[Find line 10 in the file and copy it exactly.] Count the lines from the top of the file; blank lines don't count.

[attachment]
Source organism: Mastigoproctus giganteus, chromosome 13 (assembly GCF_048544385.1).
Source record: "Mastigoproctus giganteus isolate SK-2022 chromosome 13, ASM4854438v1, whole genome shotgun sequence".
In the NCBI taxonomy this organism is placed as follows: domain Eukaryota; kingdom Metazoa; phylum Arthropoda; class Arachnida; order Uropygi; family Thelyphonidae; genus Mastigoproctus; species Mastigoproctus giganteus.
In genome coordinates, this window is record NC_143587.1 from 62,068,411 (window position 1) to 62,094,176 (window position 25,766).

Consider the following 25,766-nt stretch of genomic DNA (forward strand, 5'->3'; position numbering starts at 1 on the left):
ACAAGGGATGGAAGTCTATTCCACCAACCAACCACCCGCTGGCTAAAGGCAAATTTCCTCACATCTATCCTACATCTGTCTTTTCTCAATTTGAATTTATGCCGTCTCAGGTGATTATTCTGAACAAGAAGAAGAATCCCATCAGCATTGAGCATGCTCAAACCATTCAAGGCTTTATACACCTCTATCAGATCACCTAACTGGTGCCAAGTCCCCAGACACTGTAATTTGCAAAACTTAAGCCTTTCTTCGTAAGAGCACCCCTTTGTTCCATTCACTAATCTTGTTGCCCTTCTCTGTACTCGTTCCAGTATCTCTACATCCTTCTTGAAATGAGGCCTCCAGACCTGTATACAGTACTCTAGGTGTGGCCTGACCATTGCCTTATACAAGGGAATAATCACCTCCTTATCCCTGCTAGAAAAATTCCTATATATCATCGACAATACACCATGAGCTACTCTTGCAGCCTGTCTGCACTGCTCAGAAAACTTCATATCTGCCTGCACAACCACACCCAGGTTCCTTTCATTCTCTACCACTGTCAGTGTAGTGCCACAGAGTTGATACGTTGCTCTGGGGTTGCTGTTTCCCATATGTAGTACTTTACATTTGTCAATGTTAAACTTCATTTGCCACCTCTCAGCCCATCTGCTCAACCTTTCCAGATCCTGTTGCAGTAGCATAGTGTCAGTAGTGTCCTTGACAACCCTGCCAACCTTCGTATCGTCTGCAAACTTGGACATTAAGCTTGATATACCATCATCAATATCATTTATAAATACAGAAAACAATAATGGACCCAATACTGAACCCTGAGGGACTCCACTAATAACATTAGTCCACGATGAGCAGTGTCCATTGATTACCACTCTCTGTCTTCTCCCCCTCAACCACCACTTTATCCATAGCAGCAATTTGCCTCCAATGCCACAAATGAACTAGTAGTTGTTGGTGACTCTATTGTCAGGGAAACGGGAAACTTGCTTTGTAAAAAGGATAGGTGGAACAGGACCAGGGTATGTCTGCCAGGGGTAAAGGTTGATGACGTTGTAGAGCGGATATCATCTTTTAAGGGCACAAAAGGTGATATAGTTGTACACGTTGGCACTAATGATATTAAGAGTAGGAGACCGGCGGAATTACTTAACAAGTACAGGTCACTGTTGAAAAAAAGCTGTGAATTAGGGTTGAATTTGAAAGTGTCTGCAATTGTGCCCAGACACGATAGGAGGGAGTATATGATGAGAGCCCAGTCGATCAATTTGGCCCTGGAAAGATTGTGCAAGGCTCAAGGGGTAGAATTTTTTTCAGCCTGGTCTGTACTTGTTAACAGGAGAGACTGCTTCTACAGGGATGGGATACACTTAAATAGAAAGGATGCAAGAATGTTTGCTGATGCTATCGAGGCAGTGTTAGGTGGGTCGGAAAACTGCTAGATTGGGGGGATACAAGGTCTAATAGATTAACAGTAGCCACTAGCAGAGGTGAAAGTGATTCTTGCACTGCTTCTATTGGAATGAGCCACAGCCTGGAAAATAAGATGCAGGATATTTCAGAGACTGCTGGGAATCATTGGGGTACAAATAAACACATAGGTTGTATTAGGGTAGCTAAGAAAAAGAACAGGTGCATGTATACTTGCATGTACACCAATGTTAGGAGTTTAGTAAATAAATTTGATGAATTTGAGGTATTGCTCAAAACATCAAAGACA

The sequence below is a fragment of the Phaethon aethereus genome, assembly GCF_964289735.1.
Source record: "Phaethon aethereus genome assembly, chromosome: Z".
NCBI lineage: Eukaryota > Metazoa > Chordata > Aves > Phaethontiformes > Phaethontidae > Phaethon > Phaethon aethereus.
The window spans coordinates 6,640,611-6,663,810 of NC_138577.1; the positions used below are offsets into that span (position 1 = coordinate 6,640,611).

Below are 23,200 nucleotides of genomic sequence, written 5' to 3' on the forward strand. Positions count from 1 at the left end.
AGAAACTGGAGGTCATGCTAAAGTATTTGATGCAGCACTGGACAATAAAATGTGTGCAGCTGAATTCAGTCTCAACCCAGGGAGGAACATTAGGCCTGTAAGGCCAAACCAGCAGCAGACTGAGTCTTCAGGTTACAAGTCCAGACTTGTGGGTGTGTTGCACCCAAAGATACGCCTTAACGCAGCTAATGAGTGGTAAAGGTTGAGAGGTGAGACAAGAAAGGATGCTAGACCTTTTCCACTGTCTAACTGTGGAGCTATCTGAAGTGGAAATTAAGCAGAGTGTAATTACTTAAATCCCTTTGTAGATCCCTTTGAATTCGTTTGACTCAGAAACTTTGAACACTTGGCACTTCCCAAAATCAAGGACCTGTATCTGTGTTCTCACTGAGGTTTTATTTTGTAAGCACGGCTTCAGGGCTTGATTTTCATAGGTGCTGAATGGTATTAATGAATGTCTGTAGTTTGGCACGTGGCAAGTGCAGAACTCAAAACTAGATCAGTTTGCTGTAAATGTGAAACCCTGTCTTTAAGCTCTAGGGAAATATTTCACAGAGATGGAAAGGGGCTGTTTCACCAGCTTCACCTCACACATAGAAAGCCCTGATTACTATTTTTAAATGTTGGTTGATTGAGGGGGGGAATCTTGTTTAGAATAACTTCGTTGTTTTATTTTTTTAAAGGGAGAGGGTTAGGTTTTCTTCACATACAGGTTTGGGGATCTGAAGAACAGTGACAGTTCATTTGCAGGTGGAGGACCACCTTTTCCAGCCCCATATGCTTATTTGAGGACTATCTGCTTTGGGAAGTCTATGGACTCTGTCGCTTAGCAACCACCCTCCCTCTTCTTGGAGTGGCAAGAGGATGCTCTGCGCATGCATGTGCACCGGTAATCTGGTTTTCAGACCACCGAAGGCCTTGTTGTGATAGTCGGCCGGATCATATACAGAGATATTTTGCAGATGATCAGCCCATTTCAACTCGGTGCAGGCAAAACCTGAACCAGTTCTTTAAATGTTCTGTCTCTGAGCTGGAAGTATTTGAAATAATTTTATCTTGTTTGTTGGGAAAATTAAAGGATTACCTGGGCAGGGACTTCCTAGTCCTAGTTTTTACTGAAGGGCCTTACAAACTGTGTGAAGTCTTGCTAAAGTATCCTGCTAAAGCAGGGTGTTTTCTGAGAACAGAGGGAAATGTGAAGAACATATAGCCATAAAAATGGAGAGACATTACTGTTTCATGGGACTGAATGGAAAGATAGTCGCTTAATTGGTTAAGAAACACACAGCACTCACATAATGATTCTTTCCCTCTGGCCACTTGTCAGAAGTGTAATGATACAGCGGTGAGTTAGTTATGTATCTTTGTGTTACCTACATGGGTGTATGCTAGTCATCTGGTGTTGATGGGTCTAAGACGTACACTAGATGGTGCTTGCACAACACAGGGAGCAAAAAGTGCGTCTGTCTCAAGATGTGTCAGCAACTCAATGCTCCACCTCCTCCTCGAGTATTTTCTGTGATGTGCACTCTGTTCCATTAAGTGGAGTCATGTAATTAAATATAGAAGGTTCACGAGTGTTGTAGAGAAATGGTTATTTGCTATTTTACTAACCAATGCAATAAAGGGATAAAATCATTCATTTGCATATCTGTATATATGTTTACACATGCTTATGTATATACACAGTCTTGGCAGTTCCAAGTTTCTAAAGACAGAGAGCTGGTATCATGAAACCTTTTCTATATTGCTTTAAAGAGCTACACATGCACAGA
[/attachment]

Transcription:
The window spans coordinates 6,640,611-6,663,810 of NC_138577.1; the positions used below are offsets into that span (position 1 = coordinate 6,640,611).